Assistant Chair and Professor
Fields of Study: United States–19th Century, Labor, Legal
Office: Zulauf 605
Education: Ph.D., Rice University, 1992
My primary research and teaching interests are in the legal, labor, and social history of the nineteenth century United States. My current research concerns the legal historyof childhood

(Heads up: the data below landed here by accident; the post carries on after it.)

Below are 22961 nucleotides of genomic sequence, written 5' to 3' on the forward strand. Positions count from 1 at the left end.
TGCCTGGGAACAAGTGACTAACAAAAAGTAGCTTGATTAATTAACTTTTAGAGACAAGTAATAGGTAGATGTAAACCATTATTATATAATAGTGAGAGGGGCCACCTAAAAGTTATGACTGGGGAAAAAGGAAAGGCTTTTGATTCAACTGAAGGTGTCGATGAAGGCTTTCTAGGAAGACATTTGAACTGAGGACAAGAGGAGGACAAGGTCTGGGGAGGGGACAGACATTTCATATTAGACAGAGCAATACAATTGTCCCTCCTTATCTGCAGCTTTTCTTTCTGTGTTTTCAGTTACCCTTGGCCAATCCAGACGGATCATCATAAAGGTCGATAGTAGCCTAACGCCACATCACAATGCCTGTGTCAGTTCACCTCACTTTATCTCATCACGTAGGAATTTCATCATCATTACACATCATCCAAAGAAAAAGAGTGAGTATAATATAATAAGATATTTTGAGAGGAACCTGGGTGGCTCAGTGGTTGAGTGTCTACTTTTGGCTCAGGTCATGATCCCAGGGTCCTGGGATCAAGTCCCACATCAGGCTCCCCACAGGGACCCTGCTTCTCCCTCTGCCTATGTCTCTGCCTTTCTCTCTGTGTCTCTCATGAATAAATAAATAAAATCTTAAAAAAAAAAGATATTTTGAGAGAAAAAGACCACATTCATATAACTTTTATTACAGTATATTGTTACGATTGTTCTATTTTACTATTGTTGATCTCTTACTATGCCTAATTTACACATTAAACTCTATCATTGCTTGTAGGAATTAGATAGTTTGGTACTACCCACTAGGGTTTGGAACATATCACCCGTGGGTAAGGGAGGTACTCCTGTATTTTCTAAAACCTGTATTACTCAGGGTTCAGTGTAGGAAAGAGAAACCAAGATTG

My primary research and teaching interests are in the legal, labor, and social history of the nineteenth-century United States. My current research concerns the legal history of childhood. My recent book, Industrial Violence and the Legal Origins of Child Labor was published by Cambridge University Press in 2010. It examines the ways in which legal actions resulting from industrial accidents incurred by young people helped to shape the cultural meanings of child labor. The book was awarded the 2011 Philip Taft Labor History Prize. An article on the legal evolution of children's work over the course of the nineteenth century appeared in Law and History Review in 2005. My first book, Free to Work: Labor Law, Emancipation, and Reconstruction, 1815-1880 (1998), expored the effects of antebellum labor and social welfare policy on the outcome of emancipation and the development of a capitalist labor market. I am currently doing research on violence in nineteenth and early twentieth century schools.